MEXICO: WTO talks fail to resolve dispute with China
Talks between Mexico and China at the World Trade Organization (WTO) have failed to resolve a dispute over Mexico's claims that China is illegally subsidising its textile and apparel producers, the Mexican government has told just-style.
A spokesperson for Mexico's ministry of economy said the two days of WTO consultations did not result in a settlement, opening the way for Mexico to request a WTO dispute panel to rule on its claims.
"Unfortunately it was not possible to reach a satisfactory solution," the spokesperson said. "However, Mexico reiterates its willingness to find a negotiated solution to the benefit of the textile and clothing industries in Mexico."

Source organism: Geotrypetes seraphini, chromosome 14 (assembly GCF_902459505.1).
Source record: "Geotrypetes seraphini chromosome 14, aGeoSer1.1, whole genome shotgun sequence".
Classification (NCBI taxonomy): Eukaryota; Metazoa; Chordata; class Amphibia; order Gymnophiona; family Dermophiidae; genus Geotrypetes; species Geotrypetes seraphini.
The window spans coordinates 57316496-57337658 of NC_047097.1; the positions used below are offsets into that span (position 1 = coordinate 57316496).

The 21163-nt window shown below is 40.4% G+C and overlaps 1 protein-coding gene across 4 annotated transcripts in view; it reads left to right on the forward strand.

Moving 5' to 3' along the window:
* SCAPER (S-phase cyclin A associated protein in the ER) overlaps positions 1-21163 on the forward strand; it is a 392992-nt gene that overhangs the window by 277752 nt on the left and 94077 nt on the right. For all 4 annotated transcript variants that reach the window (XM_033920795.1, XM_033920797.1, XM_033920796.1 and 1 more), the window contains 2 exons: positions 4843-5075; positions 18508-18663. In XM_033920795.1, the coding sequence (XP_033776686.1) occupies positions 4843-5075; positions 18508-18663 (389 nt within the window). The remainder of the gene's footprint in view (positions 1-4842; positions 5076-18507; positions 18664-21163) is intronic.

Under WTO rules, Mexico must wait until 15 December before it can request that a disputes panel be set up to rule on the matter.
Mexican officials said no decision has been made whether to pursue such a request, although it is expected.
Mexico initiated WTO dispute proceedings on 15 September, charging that China was providing illegal subsidies in the form of exemptions and reductions from income tax, import duties, and value-added tax, low-cost loans and debt forgiveness, discounted land use rights, electricity, cash payments, and other measures.
China refused requests from the United States, the European Union, Australia, Brazil, Colombia, Guatemala, Honduras and Peru to sit in on the consultations because of trade interests in the dispute, Mexico said.
However, China cannot prevent these countries from participating as third parties in any subsequent WTO panel proceedings.
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